From Headstart to Release: Texas Horned Lizards Return to Tinker Air Force Base


The Texas horned lizard is an iconic reptile species in Oklahoma. Once common in the state, these lizards have experienced population declines since the 1960s, resulting in their listing as a species of special concern in Oklahoma. Threats to this species include habitat loss, the spread of invasive red imported fire ants, loss of their primary food source (harvester ants) and overcollection for the pet trade, particularly in the early and mid-1900s.

Funded by the National Science Foundation, the Texas Horned Lizard Headstart Program at the Oklahoma City Zoo and Botanical Garden’s (OKC Zoo) Lizard Lab began as a collaborative partnership in 2019 with the Sam Noble Museum (SNM), the University of Oklahoma (OU) and Tinker Air Force Base (TAFB). The goal of this headstart programs is to help horned lizard hatchlings grow past their most vulnerable stages in life in a safe, controlled environment, and thus help the wild population of lizards at TAFB to expand. Ultimately, this program will help to protect and expand the native population of lizards on TAFB. Since 2003, scientists have been studying a population of these remarkable lizards on TAFB to better understand their habitat preferences, diet, movement patterns and general biology. Data gathered through this study, provided the foundation for developing the headstart program and are needed for measuring its success. The Zoo has been a proud partner in this critical conservation effort for over a decade.

After spending one to two years in human care at the Zoo’s Lizard Lab, the first group of Texas horned lizards to be a part of the headstart program have been released back into their natural habitat on TAFB. Solar powered tracking tags or harmonic radar diodes were safely fitted onto each of the juvenile lizards to help researchers locate the individuals on TAFB and continue to monitor their health, growth, habitat preferences, and activity levels.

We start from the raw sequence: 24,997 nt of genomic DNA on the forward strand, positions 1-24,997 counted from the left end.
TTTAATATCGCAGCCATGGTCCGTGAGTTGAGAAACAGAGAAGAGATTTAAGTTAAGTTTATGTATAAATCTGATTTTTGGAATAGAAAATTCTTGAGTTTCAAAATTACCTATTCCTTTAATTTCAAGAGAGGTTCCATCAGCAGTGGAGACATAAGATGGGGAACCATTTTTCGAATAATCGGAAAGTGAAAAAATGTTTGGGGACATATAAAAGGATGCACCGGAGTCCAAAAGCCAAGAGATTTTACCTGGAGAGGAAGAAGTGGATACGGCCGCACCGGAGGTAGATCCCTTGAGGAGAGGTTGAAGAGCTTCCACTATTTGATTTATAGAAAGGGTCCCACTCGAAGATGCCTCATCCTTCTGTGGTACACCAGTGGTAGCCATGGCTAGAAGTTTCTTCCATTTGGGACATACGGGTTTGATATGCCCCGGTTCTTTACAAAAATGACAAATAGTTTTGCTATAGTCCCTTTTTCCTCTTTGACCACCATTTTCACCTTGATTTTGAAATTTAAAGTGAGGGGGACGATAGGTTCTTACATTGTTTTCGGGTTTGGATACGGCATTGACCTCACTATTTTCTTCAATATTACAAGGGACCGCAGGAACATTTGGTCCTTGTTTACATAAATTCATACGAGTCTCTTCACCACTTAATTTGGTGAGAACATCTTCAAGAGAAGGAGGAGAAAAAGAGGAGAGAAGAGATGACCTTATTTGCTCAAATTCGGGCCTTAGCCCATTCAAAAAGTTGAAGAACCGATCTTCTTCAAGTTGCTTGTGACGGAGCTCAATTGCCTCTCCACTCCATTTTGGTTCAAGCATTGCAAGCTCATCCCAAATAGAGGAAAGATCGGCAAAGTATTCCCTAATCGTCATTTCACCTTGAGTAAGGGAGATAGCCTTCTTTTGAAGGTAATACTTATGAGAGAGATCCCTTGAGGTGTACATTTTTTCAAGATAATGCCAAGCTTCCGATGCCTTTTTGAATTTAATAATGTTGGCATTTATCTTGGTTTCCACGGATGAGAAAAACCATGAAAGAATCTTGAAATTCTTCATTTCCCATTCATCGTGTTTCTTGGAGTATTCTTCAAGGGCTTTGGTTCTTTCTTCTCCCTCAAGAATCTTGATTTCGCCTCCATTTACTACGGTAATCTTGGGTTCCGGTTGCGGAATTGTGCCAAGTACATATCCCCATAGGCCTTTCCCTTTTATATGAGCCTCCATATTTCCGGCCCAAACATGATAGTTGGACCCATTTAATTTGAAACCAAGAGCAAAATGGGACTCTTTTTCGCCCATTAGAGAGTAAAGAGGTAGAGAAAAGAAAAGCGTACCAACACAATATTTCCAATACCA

Upon arrival to TAFB, the lizards were released into small, sheltered habitats for a short period of time. This method, referred to as a “soft release,” enabled the lizards to acclimate to their new environment before complete exposure to the property. During this period, researchers ensured that the lizards were successful in acquiring food on their own and finding shelter. Once they were ready, researchers removed the small habitats and watched as the lizards ventured into their permanent homes. Currently, researchers are actively tracking more than 15 lizards from the headstart program in native habitat on TAFB.

The data from this program will not only provide critical information the optimal environment needed for this species to thrive, but also helps researchers to improve the headstart program and further its impact on Texas horned lizard conservation efforts. Sam Eliades, a Ph.D. Candidate from OU, has been leading the Lizard Lab’s headstart program since its inception. Eliades cared for, monitored and studied the lizards in the Lizard Lab and on TAFB and will continue to care for lizards during the next iteration of the headstart program.

Since the release of the first group of lizards, 16 more eggs have been collected from TAFB and brought to the Lizard Lab. The eggs will be stored in an incubator for around 60 days before hatching. The hatchlings will then become part of the second headstart group to be raised and eventually released from the OKC Zoo’s Lizard Lab.

Scientists from the Zoo, OU, and TAFB will continue to track and monitor the Lizard Lab’s animals for years to come as the headstart program continues to develop, aiming to maximize the number of lizards that can be released, and ultimately, protected in the future.

The Zoo is committed to contributing its expertise and resources to conserve the world’s wildlife and wild places. You can help this beloved lizard species from the comfort of your home by refraining from using pesticides and reporting Texas horned lizard sightings to the Oklahoma Department of Wildlife Conservation. Zoo guests can also contribute to conservation by choosing to “Round Up for Conservation” when purchasing food and merchandise at the Zoo. The funds from this initiative directly benefit the Zoo’s local and global conservation efforts and make a long-lasting impact on the world’s wild and wonderful creatures, including the Texas horned lizard.


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